CFOs need to do more with less, bolster the bottom line, and help everyone in the organization make better use of data. To accomplish all that, they’re looking to forge deeper partnerships with CIOs. In fact, according to a recent survey, 84% of CFOs plan to be more involved in technology decisions.
CIOs should welcome this collaboration. They’ve watched buying decision-making get decentralized, with individual business units gaining more budget autonomy. That had some upsides, including strong departmental commitment to their chosen tech and some innovative early return on investment. However, I hear from many leaders who are finding that a distributed approach to technology adoption has downsides, too — notably overspending, integration challenges that block collaboration, and security issues.
CIOs are concerned about all three.
When each business problem is solved in a technology vacuum with a new point solution, the result is a “hairball” and a complex tech stack that’s expensive to maintain and incredibly hard to integrate. Data becomes inaccessible and can’t be used to generate insights across the business as a whole.
Bottom line: Unvetted, opportunistic investments negatively impact operations and disrupt productivity. But together, CFOs and CIOs can improve the situation without stifling innovation.
Disconnected Systems, Negative Outcomes
CFOs are particularly concerned about negative impacts on the customer experience and employee productivity. For example, when customers are shopping on an ecommerce website, they expect an accurate view of available inventory and anticipated delivery times. On the back end, sales teams want similar integration with views of customer history, inventory on hand, and expected delivery times from within their CRM system to serve customers better and close deals faster.
Unfortunately, when the production, marketing, inventory, and sales teams are using a variety of systems that do not communicate, it’s impossible to have a single, real-time view of product availability. That hurts the customer and employee experiences. Many times, IT teams are asked to address the problem by creating complex, fragile, often manual workarounds to sync data. That synchronization process typically requires downloading and uploading data into spreadsheets, transforming it for each system, and then reloading it.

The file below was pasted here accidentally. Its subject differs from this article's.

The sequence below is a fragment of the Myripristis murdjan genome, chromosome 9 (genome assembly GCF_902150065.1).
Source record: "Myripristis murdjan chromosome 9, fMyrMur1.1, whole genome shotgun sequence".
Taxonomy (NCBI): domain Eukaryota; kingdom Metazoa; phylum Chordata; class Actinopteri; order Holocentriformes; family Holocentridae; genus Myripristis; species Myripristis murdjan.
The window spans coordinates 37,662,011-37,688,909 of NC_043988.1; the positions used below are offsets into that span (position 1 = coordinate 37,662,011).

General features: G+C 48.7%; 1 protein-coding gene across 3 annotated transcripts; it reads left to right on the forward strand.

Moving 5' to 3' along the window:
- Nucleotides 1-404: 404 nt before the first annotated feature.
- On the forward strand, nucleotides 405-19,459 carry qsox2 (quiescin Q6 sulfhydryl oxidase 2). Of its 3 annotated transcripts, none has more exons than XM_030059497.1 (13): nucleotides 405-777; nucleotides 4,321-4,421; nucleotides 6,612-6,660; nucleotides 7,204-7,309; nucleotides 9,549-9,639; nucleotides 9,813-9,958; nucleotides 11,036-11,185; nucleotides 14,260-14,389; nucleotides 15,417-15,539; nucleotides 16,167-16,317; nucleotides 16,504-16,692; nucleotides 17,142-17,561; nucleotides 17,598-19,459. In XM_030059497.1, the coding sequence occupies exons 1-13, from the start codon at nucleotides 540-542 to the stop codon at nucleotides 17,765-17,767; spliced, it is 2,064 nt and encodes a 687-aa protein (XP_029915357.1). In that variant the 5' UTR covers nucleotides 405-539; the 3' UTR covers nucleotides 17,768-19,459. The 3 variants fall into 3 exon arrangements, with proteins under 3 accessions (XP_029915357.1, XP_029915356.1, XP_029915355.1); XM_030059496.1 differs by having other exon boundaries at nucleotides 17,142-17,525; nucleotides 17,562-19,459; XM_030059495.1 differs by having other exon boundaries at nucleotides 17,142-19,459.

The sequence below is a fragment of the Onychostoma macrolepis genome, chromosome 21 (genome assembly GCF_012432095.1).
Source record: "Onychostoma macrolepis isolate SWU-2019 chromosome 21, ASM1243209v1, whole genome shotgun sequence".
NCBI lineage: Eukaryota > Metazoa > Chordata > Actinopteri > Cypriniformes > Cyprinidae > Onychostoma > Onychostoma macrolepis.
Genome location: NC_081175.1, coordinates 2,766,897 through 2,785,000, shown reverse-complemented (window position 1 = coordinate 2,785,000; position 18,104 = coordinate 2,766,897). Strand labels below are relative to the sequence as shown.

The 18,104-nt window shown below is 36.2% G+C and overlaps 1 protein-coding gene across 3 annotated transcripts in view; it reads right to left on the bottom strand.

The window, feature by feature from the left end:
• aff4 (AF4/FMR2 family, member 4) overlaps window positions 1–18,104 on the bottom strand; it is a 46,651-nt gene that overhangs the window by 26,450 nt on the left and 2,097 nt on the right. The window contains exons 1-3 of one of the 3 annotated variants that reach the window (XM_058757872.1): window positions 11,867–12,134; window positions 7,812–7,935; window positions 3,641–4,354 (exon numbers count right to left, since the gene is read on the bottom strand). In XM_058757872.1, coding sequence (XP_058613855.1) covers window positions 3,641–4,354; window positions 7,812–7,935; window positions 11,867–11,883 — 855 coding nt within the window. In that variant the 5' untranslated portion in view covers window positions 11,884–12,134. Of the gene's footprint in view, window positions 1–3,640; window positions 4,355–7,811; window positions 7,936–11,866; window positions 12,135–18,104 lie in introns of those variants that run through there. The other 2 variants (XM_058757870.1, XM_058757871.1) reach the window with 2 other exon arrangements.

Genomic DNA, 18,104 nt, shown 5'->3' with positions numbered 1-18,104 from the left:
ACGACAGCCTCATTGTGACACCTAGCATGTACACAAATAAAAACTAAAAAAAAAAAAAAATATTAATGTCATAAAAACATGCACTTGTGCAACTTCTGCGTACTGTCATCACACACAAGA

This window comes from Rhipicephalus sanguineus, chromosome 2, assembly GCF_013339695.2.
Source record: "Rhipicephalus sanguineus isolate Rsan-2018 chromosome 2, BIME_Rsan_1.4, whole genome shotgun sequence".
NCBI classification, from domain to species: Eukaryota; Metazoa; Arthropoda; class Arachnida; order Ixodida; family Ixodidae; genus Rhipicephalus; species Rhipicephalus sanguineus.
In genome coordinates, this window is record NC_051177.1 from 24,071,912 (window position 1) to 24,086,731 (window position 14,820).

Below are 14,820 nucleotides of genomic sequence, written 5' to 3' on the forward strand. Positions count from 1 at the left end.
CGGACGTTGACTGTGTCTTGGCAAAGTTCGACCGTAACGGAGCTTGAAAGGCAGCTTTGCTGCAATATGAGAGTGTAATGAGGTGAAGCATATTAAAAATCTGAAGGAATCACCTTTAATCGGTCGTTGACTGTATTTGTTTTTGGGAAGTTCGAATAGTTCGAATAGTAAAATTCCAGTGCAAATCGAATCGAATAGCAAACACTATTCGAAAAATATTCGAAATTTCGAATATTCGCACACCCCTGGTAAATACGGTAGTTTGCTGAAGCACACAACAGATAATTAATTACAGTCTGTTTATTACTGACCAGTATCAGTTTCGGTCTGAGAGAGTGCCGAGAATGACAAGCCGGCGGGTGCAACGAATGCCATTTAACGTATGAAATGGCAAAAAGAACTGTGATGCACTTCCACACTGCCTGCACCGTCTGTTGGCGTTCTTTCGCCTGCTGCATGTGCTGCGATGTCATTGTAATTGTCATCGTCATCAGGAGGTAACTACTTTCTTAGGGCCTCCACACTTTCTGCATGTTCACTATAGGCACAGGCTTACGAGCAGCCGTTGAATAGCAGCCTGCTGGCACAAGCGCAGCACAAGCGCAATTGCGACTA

CIOs understand this is time-consuming and error-prone, not to mention that it rules out analyzing data in real-time. That frustrates employees and customers alike.
This is also expensive and doesn’t scale.
CFOs and CIOs have the same goal: Build a successful, data-driven business underpinned with technology that supports employee productivity and keeps customers happy. Automation, integration, and real-time information access are key to achieving this outcome.
Show Us the Integration
As companies consider new tech investments, CIOs and CFOs must sit down with department leaders and ask a few standard questions:
- How does the proposed new system fit within the current technology stack?
- Will it facilitate easy, timely, collaborative data analysis or will it create competing silos of data?
- Does it automate work — or just shift work to IT and other employees?
- How will it help us improve the customer experience?
- Is it aligned with our security standards?
- Do we already own tech that provides the same functionality? And if not, could one of our existing vendor partners supply what we need?
When IT leaders are removed from technology buying decisions, these questions are rarely considered.
From the POV of the CFOs I talk to, a complex technology stack with narrowly scoped systems is expensive to maintain in terms of both licensing and IT labor resources. Each system requires unique training and ongoing support and maintenance. And you won’t get the benefits of purchasing from one or two vendors that deliver integrated systems that serve a variety of departmental needs.
When CFOs and CIOs collaborate to optimize IT investments, they generally start by weeding out expensive and isolated point solutions. They look to provide a centralized system to collect and organize data across departments. An enterprise resource planning (ERP) system can provide that broad, solid technology foundation.
The ERPs available today benefit CFOs, CIOs, and departmental leads by automating manual processes and providing real-time insights to inform daily operations, as well as financial forecasting and budgeting. Advanced ERP systems may also support manufacturing, supply chain management, sales, human resources management, and other functions, negating the need for those point systems.
CIOs want to rationalize IT spending. CFOs understand the hard and soft costs of inefficiency. Together, they can decide when it pays to pull the plug on systems that cost too much and deliver too little. It may be time to shift that spend to technology that integrates easily, provides clean and accessible data, promotes internal collaboration, offers a holistic view of operations, and delivers a superior user and customer experience.
In the survey mentioned above, 100% of CFO respondents said they believe inflation will continue to be the primary issue through 2023, and 78% are looking at cutting costs. Yet 73% of CFOs anticipate an overall increase in IT/tech spending over the next 12 months.
When CIOs work with finance leaders, businesses can have it all — reduced spending and the visibility and control needed to adapt and thrive.